Using sensor units that fit into cyclists’ water bottle holders, data is collected about the cyclists’ speed and location, as well as the temperature and air quality outside. The data is then translated into sound that is streamed in both real-time on the Bike Sense website and broadcast over the Big Four Bridge speakers.
“Bike Sense encompasses our city’s core values of lifelong learning and health by incorporating science and exercise into public art,” said the Mayor. “This project will get people moving, either as volunteer cyclists collecting environmental data or as pedestrians crossing the Big Four Bridge to listen to the sounds created.”
The data will be publicly available and support the work of University of Louisville’s Christina Lee Brown Envirome Institute.
“The Center for Healthy Air Water and Soil and the Superfund Research Center in the UofL Christina Lee Brown Envirome Institute are partnering with the innovative Bike Sense project to raise awareness of the health risks posed by many volatile organic compounds,” said Dr. Ted Smith, Deputy Director of the Envirome Institute. “We look forward to providing technical assistance and health risk information to the project and its many cycling participants.”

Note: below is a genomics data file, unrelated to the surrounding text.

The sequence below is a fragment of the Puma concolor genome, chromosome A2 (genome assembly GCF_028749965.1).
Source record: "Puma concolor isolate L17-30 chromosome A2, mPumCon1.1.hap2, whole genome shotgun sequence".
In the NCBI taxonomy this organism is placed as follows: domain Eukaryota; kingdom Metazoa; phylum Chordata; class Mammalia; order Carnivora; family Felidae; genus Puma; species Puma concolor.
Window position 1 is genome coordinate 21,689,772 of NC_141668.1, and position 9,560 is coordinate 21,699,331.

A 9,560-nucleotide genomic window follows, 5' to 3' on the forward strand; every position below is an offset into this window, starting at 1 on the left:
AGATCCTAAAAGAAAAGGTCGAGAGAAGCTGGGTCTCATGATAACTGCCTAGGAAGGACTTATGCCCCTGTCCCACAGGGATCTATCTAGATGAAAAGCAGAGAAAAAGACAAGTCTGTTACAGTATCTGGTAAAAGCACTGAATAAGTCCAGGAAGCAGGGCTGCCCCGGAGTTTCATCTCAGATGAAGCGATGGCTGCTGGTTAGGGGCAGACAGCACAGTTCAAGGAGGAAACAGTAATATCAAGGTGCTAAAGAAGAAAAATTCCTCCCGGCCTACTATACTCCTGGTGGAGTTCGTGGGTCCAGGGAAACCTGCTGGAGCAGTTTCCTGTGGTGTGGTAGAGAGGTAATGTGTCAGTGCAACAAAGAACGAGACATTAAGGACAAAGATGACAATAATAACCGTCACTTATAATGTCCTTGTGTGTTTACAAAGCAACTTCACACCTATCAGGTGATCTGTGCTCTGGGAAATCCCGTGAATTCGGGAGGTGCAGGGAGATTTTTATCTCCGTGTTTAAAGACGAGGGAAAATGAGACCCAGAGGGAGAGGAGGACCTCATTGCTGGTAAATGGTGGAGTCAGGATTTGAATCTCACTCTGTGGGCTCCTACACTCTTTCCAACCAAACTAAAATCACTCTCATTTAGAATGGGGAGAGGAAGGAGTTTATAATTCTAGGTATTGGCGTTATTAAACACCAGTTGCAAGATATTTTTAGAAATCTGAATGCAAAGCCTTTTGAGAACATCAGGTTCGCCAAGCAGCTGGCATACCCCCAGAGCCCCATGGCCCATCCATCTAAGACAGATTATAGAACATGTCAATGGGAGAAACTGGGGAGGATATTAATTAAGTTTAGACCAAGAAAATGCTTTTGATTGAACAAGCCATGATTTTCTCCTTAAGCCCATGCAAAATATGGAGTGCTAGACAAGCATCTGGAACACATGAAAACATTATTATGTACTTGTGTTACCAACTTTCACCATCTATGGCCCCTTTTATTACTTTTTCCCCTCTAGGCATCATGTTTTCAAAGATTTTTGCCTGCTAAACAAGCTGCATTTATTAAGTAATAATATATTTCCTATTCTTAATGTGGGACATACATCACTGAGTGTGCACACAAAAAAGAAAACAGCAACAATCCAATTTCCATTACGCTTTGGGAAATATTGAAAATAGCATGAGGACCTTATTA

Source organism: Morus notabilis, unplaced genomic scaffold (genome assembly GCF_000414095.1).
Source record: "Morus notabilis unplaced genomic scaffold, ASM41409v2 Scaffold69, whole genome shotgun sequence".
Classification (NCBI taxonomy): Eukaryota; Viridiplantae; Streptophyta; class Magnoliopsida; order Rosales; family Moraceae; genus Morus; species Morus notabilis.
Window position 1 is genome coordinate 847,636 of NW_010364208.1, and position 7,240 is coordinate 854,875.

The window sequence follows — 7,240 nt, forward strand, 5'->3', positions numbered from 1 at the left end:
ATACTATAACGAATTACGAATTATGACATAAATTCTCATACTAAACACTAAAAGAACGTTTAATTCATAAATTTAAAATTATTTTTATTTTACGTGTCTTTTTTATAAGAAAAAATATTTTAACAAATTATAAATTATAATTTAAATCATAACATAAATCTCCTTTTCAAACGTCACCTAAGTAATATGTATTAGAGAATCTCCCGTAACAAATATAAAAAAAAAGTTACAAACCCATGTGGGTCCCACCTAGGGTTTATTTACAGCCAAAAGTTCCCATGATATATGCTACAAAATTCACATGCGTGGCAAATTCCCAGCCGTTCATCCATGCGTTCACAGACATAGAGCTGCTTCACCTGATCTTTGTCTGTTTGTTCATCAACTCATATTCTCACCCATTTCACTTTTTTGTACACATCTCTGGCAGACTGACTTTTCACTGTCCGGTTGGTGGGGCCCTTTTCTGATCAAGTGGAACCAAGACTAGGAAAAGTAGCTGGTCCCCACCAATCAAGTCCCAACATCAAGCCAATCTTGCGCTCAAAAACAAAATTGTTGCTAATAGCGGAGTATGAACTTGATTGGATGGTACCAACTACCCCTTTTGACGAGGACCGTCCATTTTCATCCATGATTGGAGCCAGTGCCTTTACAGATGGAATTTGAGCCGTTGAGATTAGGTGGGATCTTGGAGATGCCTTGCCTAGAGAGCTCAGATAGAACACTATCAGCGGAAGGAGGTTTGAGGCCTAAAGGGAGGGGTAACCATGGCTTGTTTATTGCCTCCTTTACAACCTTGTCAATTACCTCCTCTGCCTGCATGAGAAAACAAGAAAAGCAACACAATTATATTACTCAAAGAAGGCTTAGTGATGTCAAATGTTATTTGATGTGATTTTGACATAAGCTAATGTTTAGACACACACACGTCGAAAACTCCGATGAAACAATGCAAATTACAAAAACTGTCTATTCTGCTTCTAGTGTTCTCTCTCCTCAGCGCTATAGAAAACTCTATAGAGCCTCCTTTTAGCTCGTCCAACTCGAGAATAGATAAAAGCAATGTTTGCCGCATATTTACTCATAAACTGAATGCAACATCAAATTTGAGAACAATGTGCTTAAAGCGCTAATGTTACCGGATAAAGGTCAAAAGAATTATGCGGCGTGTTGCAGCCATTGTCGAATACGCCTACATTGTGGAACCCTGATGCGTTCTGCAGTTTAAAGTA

The project was selected by the Commission on Public Art through a call for artists and is funded through a mix of private donations, public dollars, and an ArtsMatch grant from Fund for the Arts.
“By collecting volunteer cycling data that considers location as well as environmental factors, like temperature and air quality, we could learn a lot about where people are biking and how healthy it is to bike here. The sound part of the project was my creative way of sharing this data with the public,” said artist Todd C. Smith. “The bridge is a public space that sees thousands of pedestrians and cyclists and is the symbol of connection for the Kentuckiana region. I look forward to seeing how this year-long project progresses.”
For more information, visit BikeSense.net.
Applications will be accepted beginning Sept. 1 for two specially constructed waterfowl blinds for mobility-impaired hunters at Doug Travis Wildlife Management Area (WMA) in Hickman and Carlisle counties. Applications for these quota hunts must be postmarked by Sept. 30.